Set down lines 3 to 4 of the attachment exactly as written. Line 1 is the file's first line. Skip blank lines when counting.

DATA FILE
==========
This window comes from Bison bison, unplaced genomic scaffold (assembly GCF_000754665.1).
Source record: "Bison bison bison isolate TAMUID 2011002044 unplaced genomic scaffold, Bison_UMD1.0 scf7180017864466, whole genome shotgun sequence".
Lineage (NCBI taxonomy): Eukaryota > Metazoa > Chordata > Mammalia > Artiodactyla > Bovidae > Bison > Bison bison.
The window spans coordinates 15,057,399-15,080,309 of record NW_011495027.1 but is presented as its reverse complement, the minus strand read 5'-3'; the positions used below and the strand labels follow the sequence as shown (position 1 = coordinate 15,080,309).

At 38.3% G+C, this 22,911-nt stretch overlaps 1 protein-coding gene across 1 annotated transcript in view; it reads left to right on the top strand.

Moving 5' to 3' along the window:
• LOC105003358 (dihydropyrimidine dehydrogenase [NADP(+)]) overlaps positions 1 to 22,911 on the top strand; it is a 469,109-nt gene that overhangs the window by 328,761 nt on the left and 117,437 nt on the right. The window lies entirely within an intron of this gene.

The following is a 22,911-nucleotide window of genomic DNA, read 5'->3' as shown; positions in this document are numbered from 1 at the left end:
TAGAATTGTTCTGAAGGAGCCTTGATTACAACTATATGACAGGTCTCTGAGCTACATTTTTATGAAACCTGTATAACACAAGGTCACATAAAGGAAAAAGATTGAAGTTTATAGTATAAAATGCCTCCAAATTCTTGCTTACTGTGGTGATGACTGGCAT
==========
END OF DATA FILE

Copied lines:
Lineage (NCBI taxonomy): Eukaryota > Metazoa > Chordata > Mammalia > Artiodactyla > Bovidae > Bison > Bison bison.
The window spans coordinates 15,057,399-15,080,309 of record NW_011495027.1 but is presented as its reverse complement, the minus strand read 5'-3'; the positions used below and the strand labels follow the sequence as shown (position 1 = coordinate 15,080,309).